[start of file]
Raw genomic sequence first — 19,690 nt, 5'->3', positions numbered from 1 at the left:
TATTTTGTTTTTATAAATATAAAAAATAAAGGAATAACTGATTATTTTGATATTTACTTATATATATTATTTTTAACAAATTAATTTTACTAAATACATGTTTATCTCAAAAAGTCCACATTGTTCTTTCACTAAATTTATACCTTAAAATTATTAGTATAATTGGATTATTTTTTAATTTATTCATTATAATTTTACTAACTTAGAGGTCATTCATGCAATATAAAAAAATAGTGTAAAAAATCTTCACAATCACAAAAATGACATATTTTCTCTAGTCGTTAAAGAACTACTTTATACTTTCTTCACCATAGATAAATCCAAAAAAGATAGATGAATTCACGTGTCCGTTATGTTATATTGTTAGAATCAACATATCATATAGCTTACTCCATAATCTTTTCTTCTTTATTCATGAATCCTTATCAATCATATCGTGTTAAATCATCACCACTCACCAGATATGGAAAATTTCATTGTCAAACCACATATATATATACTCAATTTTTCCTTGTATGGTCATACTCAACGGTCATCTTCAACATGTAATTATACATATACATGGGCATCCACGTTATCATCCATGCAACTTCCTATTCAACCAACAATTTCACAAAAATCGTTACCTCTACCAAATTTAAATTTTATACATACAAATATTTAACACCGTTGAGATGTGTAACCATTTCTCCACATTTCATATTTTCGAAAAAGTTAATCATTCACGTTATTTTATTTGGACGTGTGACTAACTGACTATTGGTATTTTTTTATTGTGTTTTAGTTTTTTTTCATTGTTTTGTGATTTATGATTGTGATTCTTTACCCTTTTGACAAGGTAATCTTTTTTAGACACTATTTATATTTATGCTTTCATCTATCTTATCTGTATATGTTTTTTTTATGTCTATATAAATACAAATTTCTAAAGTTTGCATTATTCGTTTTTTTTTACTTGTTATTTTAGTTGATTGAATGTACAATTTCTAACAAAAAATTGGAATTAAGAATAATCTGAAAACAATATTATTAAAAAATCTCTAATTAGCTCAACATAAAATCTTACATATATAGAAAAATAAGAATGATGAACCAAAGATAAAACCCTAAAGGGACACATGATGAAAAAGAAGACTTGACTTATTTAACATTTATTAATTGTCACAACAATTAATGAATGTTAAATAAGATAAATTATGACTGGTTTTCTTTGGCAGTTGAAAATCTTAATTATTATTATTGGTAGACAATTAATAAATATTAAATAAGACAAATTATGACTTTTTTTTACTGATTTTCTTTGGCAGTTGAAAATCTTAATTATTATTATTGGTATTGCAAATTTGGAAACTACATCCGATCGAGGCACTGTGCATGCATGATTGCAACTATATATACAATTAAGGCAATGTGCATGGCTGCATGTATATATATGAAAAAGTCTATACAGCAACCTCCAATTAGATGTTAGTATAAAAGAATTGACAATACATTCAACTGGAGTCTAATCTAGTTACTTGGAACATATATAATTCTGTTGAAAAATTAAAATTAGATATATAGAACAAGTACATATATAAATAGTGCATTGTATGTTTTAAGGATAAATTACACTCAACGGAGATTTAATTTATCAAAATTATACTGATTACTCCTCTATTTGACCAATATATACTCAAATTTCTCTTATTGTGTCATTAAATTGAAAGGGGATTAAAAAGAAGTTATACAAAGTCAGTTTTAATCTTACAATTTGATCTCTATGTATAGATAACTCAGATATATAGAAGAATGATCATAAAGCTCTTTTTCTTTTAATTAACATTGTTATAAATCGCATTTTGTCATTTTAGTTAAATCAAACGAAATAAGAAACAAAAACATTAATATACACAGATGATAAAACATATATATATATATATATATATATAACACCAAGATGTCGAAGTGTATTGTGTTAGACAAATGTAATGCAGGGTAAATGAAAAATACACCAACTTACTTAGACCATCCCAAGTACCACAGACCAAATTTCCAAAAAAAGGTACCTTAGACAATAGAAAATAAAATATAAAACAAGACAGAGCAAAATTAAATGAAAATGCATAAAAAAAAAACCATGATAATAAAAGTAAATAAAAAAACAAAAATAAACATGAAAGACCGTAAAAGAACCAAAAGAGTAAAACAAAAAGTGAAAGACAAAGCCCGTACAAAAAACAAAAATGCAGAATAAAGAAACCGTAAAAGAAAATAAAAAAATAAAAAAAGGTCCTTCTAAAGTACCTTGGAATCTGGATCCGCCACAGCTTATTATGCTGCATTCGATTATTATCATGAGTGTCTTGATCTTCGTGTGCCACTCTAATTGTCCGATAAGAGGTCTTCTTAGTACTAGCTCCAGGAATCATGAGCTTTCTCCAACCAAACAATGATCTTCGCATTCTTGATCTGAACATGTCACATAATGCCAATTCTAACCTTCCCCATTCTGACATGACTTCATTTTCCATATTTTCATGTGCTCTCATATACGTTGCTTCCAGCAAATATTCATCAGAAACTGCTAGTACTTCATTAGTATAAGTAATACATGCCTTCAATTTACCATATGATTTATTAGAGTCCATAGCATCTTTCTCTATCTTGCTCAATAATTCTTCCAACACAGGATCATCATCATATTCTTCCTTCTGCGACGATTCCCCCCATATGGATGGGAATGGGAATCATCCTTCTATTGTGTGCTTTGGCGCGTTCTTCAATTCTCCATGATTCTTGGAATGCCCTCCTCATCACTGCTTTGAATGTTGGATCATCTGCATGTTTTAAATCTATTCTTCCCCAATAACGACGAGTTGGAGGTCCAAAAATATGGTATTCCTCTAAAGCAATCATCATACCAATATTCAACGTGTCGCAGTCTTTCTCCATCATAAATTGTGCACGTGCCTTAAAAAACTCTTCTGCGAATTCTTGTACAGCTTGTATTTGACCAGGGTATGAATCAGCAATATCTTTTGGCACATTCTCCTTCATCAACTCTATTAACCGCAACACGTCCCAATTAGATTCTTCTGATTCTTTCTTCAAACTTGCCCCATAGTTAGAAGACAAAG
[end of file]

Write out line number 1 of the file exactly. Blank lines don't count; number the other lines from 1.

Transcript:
Raw genomic sequence first — 19,690 nt, 5'->3', positions numbered from 1 at the left: